Member Since: June 28, 2006 Posts: 25 Comments: 8360
Maybe as a Portlight fundraiser, we could have a Super Bowl prediction contest. Someone could open up their blog, and we can choose who we believe will win the game. If our pick is wrong, we promise to donate $10 to Portlight.
Member Since: Posts: Comments:
Quoting Seastep:


Oh, and take a look at post 134 here
Thanks and yes there is a lot of such concerns. Specialy from land use and certain fertilizer, aerosols etc.

You need energy diversification, natural geo-engeneering solution(biochar), because the released energy emissions already are locked in for the coming decades/centurys and see positive feedbacks (methane).
And we need electromobile technology which goes hand in hand with renewable energy generation (see danmark how this can be done). We need a new energy infrastructure.
Member Since: September 22, 2005 Posts: 11 Comments: 2032
Quoting mobal:
UN climate change panel based claims on student dissertation and magazine article
The United Nations' expert panel on climate change based claims about ice disappearing from the world's mountain tops on a student's dissertation and an article in a mountaineering magazine.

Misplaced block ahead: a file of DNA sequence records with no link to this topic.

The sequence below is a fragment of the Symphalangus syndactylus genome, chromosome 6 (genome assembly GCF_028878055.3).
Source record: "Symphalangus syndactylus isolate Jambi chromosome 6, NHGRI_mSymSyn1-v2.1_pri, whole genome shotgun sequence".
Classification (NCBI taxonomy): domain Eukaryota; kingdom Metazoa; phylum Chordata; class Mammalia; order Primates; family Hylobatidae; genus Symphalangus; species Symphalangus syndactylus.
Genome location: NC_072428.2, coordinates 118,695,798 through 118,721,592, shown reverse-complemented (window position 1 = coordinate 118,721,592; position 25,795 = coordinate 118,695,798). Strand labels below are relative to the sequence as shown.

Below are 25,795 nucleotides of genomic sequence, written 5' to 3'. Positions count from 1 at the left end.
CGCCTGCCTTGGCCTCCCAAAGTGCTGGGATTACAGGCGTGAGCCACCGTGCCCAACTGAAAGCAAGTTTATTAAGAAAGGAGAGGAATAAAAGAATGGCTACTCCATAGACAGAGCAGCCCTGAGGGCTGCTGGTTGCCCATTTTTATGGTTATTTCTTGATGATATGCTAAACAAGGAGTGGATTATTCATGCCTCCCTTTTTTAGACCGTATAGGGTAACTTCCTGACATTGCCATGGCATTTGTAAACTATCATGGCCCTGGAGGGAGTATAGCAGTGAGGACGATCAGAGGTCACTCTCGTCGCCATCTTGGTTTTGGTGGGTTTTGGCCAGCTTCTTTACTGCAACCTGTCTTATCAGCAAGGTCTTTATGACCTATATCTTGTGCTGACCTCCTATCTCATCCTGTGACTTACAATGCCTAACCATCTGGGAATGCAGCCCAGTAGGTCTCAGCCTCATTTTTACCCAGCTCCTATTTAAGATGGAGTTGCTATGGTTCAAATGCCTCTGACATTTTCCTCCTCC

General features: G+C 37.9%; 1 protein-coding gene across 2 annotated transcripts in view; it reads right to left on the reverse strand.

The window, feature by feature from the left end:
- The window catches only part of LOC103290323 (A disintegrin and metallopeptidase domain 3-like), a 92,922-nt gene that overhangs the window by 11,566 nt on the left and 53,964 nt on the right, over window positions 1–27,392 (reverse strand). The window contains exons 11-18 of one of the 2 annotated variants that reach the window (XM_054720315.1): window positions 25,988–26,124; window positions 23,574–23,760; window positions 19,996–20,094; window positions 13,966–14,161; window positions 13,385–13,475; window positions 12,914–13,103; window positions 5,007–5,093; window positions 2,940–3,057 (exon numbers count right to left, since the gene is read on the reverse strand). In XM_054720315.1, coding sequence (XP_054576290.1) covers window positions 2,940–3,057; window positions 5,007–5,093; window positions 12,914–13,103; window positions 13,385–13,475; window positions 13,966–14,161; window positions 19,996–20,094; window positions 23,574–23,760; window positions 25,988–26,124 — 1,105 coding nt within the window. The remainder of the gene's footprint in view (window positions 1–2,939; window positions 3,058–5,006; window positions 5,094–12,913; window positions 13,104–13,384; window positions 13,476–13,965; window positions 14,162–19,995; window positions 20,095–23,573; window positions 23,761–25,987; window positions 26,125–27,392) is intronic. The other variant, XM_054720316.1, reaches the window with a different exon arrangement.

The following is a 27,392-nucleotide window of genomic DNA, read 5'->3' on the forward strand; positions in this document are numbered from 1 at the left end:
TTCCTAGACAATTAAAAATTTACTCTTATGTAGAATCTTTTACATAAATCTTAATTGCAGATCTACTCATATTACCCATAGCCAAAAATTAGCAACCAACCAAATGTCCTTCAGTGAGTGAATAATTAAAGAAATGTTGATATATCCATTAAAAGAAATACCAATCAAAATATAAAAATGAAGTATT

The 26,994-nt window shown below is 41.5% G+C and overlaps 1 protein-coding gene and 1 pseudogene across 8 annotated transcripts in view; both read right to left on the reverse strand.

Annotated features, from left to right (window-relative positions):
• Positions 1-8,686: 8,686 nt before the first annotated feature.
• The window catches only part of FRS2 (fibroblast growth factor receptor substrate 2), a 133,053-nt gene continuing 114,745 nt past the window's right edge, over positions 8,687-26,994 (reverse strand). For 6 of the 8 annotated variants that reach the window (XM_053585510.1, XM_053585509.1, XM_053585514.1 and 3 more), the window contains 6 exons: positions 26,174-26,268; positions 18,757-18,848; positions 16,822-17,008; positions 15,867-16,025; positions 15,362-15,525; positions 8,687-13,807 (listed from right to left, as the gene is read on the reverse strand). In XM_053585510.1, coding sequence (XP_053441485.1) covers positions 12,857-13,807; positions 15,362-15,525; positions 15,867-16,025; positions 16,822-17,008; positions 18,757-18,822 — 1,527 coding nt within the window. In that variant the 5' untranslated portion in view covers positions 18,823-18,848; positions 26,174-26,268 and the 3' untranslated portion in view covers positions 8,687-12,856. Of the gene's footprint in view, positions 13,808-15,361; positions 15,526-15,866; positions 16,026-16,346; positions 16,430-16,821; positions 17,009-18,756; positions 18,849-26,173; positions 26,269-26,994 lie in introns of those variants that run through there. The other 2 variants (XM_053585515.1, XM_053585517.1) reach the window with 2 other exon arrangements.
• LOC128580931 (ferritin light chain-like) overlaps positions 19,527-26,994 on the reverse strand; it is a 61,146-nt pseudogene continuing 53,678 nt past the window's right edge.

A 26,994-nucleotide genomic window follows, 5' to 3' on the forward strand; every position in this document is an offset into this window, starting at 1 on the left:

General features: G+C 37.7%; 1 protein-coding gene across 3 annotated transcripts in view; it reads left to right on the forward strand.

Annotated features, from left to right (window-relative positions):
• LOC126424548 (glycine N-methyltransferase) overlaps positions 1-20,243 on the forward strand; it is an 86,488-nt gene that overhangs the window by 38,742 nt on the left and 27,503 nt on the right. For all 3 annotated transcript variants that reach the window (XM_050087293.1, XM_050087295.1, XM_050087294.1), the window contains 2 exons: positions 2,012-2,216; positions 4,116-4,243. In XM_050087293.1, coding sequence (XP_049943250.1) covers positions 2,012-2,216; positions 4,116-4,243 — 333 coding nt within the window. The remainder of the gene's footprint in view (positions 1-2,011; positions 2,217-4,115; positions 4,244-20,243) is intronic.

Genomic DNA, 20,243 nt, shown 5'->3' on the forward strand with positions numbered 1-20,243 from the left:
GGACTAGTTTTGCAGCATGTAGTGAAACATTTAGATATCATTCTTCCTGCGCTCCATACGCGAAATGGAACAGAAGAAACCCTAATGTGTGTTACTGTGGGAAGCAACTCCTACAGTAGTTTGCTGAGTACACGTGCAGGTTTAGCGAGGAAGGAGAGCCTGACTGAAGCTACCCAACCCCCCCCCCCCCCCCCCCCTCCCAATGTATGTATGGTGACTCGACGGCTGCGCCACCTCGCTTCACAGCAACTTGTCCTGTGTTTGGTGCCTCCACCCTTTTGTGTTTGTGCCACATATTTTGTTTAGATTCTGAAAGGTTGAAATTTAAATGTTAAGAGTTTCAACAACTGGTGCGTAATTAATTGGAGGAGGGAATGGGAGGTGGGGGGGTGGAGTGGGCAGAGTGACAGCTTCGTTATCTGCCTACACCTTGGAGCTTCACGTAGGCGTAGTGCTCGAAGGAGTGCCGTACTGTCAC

The revelation will cause fresh embarrassment for the Intergovernmental Panel on Climate Change (IPCC), which had to issue a humiliating apology earlier this month over inaccurate statements about global warming.

The IPCC's remit is to provide an authoritative assessment of scientific evidence on climate change.

Good article


Oh my goodness, this certainly made me chuckle. Sort of becomes clearer why Al Gore won't debate this topic, eh?
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Quoting GeoffreyWPB:
Hello Mrs. Flood...Saw this on the news...Maybe Portlight would be interested in this:

For Haiti, each box contains a 10-person sleeping tent, water purification tablets; insulated sleeping bags, collapsible 2.1-gallon water carriers; collapsible trenching shovel, rope, hatchet, jack-knife, screwdriver, hammer, hoe-head; multi-fuel stove; ponchos, mosquito-resistant nets, eating utensils, cups, plates, even a children's activity book.


Thanks, Geoffrey! I contacted ShelterBox this afternoon, hoping they can help us with the tent issue. Great minds think alike!! :)
Member Since: Posts: Comments:
Quoting presslord:


that's pretty cool...


Perhaps Portlight could hook up with this organization and work together. I am so fearful of this upcoming Hurricane season. One hit and I'm afraid it's back to square one.
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Quoting drg0dOwnCountry:
Lindsey Graham: Every day that we delay trying to find a price for carbon is a day that China uses to dominate the green economy.
With 20 million jobs at stake globally, China poured $440 billion into clean energy last year. Our only hope to match them is the bipartisan climate and clean energy jobs bill